The Mountain Equipment Co-op Montreal store is the Co-op s 8th retail store and the third -after the Ottawa and Winnipeg stores- to comply with Natural Resources Canada s C2000 Green Building Standard. It is the first C2000 compliant retail building in Quebec.
The decision to use EcoSmart concrete was based on the project s environmental objectives. The team initially hoped to use a 50% SCM concrete mix and was surprised to discover that the use of EcoSmart concrete in the MEC Montreal store would be a challenge both in terms of SCM percentage and in terms of cost. The cost premium for HVSCM -high volume supplementary cementing material- concrete in Quebec is related to the limited availability of SCMs in that province other than silica fume. Because most concrete plants do not have an extra silo for storing SCMs most SCM concrete in Quebec is made from preblended SCM cement based on an unvarying formula.
The goal of using a 50% mix was abandoned for budget reasons but MEC agreed to invest the extra money for the 27% mix. When the concrete bids were in the decision was made to use concrete made with Lafarge s Tercem 3000TM blended cement -a blend of 20-25% blast furnace slag 4-6% silica fume and 69-76% Portland cement- . The premium cost for this concrete was $20 / m3 which represents 11.3% of the total concrete cost.
Construction on the MEC store started in October 2002 and was completed in May 2003. The scheduling of the project suffered significant delays due to abnormally cold winter conditions. There was no perceived difference in curing time or workability. The quality of finishing was somewhat disappointing although this was mainly attributed to quality control of the finishing sub-trade rather than the concrete used.
Case Study Report Author: Studio MMA, Atelier d architecture
In terms of advancements in concrete technology the driving forces have been durability and speed of construction. However the environmental impact of construction materials is becoming an increasingly important driver. In this paper Mehta evaluates concrete technologies using the criteria of construction speed durability and environmental impact. One of the technologies he examines is high volume fly ash and slag concrete particularly in terms of their use in structural concretes roller compacted concrete dams concrete pavement for highways and base courses and embankments.
Technical Report Author: P. K. Mehta
The report details the current situation of supplementary cementing materials -SCMs- in Canada specifically in terms of production cost availability usage potential areas for increasing usage local barriers and relevant guidelines and specifications. The purpose of the study is to determine a strategy to increase the use of SCMs in Canada.
The data show that approximately 524 000 347 000 and 37 000 tonnes of fly ash Ground Granulated Blast Furnace Slag -GGBFS- and silica fume were used in cement and concrete applications in 2001. These amounts represent 11 90 and 185% of the quantity produced respectively. Thus fly ash appears to be the only material that is underused and that represents a potential for increased use of SCMs in Canada.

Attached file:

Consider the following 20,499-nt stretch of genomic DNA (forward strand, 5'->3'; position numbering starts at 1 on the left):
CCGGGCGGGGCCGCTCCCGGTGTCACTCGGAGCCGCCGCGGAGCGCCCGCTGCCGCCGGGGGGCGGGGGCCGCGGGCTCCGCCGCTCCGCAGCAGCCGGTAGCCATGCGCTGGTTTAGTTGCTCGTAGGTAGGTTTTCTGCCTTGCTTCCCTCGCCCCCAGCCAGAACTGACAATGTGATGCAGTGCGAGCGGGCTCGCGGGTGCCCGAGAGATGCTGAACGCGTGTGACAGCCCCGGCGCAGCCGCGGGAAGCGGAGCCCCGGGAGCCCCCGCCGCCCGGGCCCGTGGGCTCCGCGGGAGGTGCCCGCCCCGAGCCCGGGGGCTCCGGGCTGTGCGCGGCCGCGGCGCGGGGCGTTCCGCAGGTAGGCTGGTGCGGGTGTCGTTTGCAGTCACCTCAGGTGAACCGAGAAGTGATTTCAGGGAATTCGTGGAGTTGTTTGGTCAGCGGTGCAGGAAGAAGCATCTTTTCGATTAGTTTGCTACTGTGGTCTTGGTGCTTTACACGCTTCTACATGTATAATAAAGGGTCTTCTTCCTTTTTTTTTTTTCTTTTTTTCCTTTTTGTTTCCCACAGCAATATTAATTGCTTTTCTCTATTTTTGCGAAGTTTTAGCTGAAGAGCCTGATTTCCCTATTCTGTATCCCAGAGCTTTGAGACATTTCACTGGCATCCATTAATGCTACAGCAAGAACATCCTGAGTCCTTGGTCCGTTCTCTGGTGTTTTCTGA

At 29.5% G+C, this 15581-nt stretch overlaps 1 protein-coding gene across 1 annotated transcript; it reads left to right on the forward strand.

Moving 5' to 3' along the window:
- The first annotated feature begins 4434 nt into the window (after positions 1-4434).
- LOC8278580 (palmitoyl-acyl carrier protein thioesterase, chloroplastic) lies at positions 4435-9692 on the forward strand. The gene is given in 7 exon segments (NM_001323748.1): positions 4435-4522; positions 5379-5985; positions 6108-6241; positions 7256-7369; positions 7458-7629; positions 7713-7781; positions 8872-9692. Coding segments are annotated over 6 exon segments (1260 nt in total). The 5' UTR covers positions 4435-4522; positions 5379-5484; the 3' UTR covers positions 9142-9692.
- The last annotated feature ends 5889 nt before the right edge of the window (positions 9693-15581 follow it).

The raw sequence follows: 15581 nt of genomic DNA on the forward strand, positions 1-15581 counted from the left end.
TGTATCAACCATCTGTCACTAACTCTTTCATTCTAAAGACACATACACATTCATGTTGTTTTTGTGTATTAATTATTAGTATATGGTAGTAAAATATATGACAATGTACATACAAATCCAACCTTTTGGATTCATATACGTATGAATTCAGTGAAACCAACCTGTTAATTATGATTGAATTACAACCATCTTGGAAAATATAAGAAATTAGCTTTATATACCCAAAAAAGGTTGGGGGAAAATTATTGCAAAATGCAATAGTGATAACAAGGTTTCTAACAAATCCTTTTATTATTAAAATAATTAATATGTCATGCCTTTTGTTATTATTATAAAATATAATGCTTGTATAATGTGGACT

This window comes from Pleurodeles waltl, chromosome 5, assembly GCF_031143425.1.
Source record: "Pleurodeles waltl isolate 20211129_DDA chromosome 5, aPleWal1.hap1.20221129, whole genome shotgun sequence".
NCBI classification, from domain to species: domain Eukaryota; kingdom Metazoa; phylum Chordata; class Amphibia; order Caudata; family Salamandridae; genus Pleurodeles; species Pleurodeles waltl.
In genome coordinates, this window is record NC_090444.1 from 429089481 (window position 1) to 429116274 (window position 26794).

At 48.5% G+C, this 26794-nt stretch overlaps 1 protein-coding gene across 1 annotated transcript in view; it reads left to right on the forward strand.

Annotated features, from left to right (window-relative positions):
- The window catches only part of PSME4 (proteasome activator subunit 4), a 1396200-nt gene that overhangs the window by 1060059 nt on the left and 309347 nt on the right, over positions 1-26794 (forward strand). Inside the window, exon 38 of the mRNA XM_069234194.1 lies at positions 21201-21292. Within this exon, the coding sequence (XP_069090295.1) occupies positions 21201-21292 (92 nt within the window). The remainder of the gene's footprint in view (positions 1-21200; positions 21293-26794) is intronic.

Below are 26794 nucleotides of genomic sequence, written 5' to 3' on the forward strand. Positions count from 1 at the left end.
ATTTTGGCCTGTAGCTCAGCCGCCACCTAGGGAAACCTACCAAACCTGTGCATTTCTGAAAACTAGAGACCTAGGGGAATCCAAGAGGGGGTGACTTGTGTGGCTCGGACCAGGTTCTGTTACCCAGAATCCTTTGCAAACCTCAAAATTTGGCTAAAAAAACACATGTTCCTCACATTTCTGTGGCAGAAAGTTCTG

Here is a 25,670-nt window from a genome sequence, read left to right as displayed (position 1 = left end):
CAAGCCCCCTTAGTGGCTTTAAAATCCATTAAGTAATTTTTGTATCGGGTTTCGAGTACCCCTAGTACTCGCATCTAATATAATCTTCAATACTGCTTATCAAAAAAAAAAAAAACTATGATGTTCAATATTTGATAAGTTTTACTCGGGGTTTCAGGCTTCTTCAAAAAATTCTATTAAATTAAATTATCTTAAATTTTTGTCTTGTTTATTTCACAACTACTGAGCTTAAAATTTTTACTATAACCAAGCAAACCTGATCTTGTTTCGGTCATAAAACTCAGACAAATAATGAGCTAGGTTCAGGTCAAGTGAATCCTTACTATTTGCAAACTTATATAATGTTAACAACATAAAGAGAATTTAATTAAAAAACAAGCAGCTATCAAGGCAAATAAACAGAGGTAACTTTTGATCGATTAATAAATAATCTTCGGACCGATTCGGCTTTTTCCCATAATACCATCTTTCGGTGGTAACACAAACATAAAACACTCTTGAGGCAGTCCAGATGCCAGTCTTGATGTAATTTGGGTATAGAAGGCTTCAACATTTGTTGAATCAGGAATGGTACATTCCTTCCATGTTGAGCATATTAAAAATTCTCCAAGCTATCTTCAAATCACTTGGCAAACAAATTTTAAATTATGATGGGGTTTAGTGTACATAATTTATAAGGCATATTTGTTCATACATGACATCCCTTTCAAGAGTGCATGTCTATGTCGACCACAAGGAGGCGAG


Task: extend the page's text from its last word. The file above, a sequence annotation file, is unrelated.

The investigation also shows that there are policy technical and economic barriers to the increased use of SCMs in Canada. The report suggests several solutions to overcome these barriers.
Includes an extensive list of tables.
Technical Report Author: Nabil Bouzoubaa, Benoit Fournier
This presentation explains what GS-Cem is particularly in terms of its history its effect on concrete strength on concrete sulphate resistance on concrete durability and on concrete alkali-aggregate reactivity. The presentation also shows the GS-Cem production plant and looks at this SCM s effects on the environment.
Presentation Author: Mike Pildysh, Derril Thomas
Since their introduction in the early 60â€™s superplasticizers have become an essential component of concrete. By reducing the amount of water in concrete superplasticizers have contributed to a significant reduction in its porosity and to a concomitant increase in its compressive strength and durability. These chemical admixtures have also been at the forefront of the use of mineral admixtures such as silica fume fly ash and blast-furnace slags in high performance concrete. By making possible the use of these industrial by-products as a partial replacement of cement superplasticizers are also helping to reduce the emission of CO2 in the atmosphere a key issue in several industrialized countries.
This paper reviews some important aspects related to the use of superplasticizers in concrete. More precisely it concentrates on how these polymers contribute to sustainable development by favoring the use of mineral admixtures in concrete and by increasing the durability of concrete structures.
Technical Report Author: Monique Page, Nelu Spiratos